Funding was obtained from Pfizer Inc. to cover costs of clinical trial administration. Laboratory work, data analysis and consumables were funded by the Insurance Commission of Western Australia, the Cancer Council of Western Australia, and the Australian National Health and Medical Research Council. None of these funding bodies had a role in study design, nor collection, analysis and interpretation of the data or in writing the manuscript.

Availability of data and materials

The datasets generated and/or analysed during the current study are available from the corresponding author on reasonable request.

Authors’ contributions

AMM and AMC collected and analysed flow cytometry data. AMC prepared the manuscript. AKN recruited and managed study participants. All authors contributed to study conception, study funding, study conduct, and experimental design. All authors read, edited and approved the final manuscript.

Competing interests

CP-870,893 antibody was supplied by Pfizer Inc., who had no role in study design, sample collection, data analysis, data interpretation or writing of the manuscript.

Consent for publication

Not applicable

Ethics approval and consent to participate

The study was approved by the Sir Charles Gairdner Hospital Human Research Ethics Committee (2008–148) and all participants provided written informed consent.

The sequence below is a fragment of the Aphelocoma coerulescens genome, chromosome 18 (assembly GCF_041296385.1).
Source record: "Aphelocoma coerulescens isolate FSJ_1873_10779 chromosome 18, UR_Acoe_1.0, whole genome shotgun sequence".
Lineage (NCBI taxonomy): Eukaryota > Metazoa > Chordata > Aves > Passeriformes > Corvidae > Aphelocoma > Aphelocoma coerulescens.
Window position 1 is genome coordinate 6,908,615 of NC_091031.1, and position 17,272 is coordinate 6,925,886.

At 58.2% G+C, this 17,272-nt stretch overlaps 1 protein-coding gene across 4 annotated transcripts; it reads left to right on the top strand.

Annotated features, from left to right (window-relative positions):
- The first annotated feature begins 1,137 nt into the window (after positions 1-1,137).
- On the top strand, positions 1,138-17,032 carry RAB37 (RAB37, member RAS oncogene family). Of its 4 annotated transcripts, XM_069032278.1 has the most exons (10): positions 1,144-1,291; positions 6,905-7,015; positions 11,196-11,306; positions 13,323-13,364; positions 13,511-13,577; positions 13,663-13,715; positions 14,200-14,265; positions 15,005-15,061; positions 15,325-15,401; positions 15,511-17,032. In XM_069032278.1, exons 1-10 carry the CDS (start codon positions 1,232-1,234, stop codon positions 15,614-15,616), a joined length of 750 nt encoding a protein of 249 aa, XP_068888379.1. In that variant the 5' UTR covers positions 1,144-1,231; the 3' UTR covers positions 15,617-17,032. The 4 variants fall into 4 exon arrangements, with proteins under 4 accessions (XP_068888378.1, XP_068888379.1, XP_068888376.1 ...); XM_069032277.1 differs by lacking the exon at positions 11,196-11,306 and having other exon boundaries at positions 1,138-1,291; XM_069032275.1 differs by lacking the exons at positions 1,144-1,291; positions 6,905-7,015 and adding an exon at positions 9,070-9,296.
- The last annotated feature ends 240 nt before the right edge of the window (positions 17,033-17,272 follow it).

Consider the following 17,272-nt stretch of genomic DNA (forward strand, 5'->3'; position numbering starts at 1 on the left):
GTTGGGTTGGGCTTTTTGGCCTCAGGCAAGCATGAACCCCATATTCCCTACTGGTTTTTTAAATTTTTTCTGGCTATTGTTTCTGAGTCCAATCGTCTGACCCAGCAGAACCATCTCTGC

Publisher’s Note

Springer Nature remains neutral with regard to jurisdictional claims in published maps and institutional affiliations.

Author information



Corresponding author

Correspondence to Anna K. Nowak.

Rights and permissions

Open Access This article is distributed under the terms of the Creative Commons Attribution 4.0 International License (, which permits unrestricted use, distribution, and reproduction in any medium, provided you give appropriate credit to the original author(s) and the source, provide a link to the Creative Commons license, and indicate if changes were made. The Creative Commons Public Domain Dedication waiver ( applies to the data made available in this article, unless otherwise stated.

Reprints and Permissions

About this article

Verify currency and authenticity via CrossMark

Cite this article

McDonnell, A.M., Cook, A., Robinson, B.W.S. et al. Serial immunomonitoring of cancer patients receiving combined antagonistic anti-CD40 and chemotherapy reveals consistent and cyclical modulation of T cell and dendritic cell parameters. BMC Cancer 17, 417 (2017).

Download citation


  • Mesothelioma
  • Dendritic cells
  • Prognosis